9 November 2018

Namibia: Budget Cuts Sacrifice Eight Hospitals

THE government sacrificed the construction and renovation of eight hospitals and three health centres across the country when the finance minister presented his mid-term budget.

Tabling the budget review in the National Assembly last month, finance minister Calle Schlettwein announced that he was reducing spending by N$1,8 billion.

The health ministry, whose budget was cut by N$138 million, will not be able to renovate and build new hospitals and health centres.

For the renovation and construction of hospitals, the health ministry's budget was reduced by N$59 million which was diverted to other projects in other ministries.

Health permanent secretary Ben Nangombe told The Namibian this week that there will be a delay in implementing projects at the Nkurenkuru, Okakarara, Keetmanshoop, Okahandja, Opuwo, Oshakati and Okahao hospitals, as well as the proposed Khomas Hospital in Havana in Windhoek..

Nangombe added that because of the budget cuts, the finance ministry also diverted money meant for the Aussenkehr Health Centre, the Rundu Training Centre and the Aranos Health Centre.

He said tenders for the affected projects could not be awarded due to the full usage of budgeted funds.

Despite the cuts in construction projects, the government gave the ministry an additional N$174 million after the mid-term budget review; money which will be mostly used to pay salaries and for the blood testing institution.

Nangombe said the latest budget had allocated N$200 million to the National Institute of Pathology, N$100 million to a special fund, and N$65 million to pay the salaries of graduates.

Meanwhile, the works ministry recorded the highest reduction of N$690 million from the original N$2,2 billion, while the urban development ministry lost N$288 million of its N$842 million budget.

Urban and rural development permanent secretary Nghidinua Daniel said the projects affected are those whose implementation is either slow or had just started (with only 10% expenditure or below), or projects still at the procurement stage.

He stated that the budget cut would affect their operations because there is no money for the development projects they planned to implement this year.

"The ministry, in consultation with regional councils and local authorities, is assessing the impact of the budget revision and an internal realignment of the available funds, looking at particular critical areas," said Daniel.

The ministry of education's development budget was slashed to N$516 million from N$660 million, a reduction of N$144 million.

"The development budget reduction was done in such a way that it will not affect the execution of projects. Before the cuts were effected, an assessment and projections were made to determine how much could be suspended from the affected projects," said the permanent secretary, Sanet Steenkamp.

She said the cuts would not affect the provision of classrooms and minor maintenance work at schools.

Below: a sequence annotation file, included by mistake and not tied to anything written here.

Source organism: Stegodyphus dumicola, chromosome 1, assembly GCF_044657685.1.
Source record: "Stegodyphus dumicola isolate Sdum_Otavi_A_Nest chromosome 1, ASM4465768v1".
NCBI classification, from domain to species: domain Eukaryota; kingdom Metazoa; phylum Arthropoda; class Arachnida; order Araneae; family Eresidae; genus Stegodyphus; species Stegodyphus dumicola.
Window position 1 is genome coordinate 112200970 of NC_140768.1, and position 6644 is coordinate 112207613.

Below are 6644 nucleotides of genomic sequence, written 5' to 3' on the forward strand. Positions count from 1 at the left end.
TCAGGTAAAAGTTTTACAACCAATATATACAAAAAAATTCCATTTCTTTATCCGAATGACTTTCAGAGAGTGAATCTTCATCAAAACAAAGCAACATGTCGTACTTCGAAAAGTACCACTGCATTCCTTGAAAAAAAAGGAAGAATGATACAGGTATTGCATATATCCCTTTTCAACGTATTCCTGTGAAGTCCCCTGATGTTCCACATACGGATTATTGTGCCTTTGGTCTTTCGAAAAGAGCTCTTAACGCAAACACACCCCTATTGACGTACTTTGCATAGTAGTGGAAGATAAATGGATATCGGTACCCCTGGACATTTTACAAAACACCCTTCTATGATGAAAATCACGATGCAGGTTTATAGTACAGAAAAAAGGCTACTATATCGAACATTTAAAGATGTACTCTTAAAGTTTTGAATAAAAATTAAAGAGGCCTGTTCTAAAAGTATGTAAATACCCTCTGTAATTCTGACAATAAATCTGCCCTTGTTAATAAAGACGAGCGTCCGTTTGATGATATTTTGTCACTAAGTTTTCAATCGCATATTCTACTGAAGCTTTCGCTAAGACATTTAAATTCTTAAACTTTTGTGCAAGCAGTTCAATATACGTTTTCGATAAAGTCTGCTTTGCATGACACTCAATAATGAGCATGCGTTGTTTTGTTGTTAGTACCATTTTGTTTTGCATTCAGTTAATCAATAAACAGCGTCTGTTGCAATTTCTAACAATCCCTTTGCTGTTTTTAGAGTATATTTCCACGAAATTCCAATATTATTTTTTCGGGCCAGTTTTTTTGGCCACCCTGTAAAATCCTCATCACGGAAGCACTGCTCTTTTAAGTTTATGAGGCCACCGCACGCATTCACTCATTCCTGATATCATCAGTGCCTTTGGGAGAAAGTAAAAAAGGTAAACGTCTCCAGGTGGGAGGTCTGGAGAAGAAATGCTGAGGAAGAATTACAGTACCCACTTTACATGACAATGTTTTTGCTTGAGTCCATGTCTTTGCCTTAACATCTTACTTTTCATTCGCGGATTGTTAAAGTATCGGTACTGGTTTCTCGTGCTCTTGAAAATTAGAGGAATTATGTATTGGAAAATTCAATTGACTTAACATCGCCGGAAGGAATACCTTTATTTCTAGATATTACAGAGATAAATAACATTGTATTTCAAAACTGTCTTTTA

"The budget cut was mainly on projects with low execution rates, and those projects for which construction is planned to commence close to the end of the financial year," she noted.

Steenkamp said the ministry's budget review has proactively concentrated on reducing consumption expenditure, mainly on daily subsistence allowances, overtime and other expenditures of an operational nature.

The development budget of the land reform ministry was reduced by N$108 million.

The ministry's spokesperson, Chrispin Matongela, said the budget had been severely affected, with close to 33% of the initial annual appropriation slashed.

"If one objectively analyses the situation, to be frank, I cannot blame the minister of finance. It's because there was not much spending in most budget lines, and looking at where we are (this is already November 2018), very little has been spent," he added.

Matongela said some of the projects affected comprise the land acquisition (48%), which is the ministry's core mandate, and the ongoing resettlement programme (40%).

He added: "I think as a ministry, we did not do more to warrant us to retain the much-needed funds. The internal processes need to be improved because of pressure on the lead procurement management unit".

He further observed that many small to medium enterprises which are listed as suppliers solely depend on tenders to survive.

"Once a company has been selected to perform a certain activity, they either don't deliver on time, or don't deliver at all," said Matongela.

Companies demand payment upfront from ministries to carry out particular functions.

The ministry of industrialisation had a N$48 million reduction in its development budget, while the Ministry of Higher Education, Training and Innovation's budget was cut from N$40 million to N$21 million.

Higher education minister Iita Kandjii-Murangi said it is well-known that the government is currently experiencing a shortage in revenue.

According to her, budget for capital projects such as the second phase of the National Council of Higher Education offices was reduced by N$5,5 million and the construction of the Keetmanshoop Vocational Training Centre, lost N$10,9 million.

Kandjii-Murangi said it is not easy to do more with less money.

The labour ministry, whose budget cut was N$4,3 million, was not affected much.

Permanent secretary Bro-Matthew Shinguadja told The Namibian last month that the ministry's development budget has not been affected and they will, therefore, continue their projects.

"I would like to inform you that the ministry's capital budget has not been affected, which was in any case already little. Therefore, the ministry's projects will go ahead unaffected," he said.


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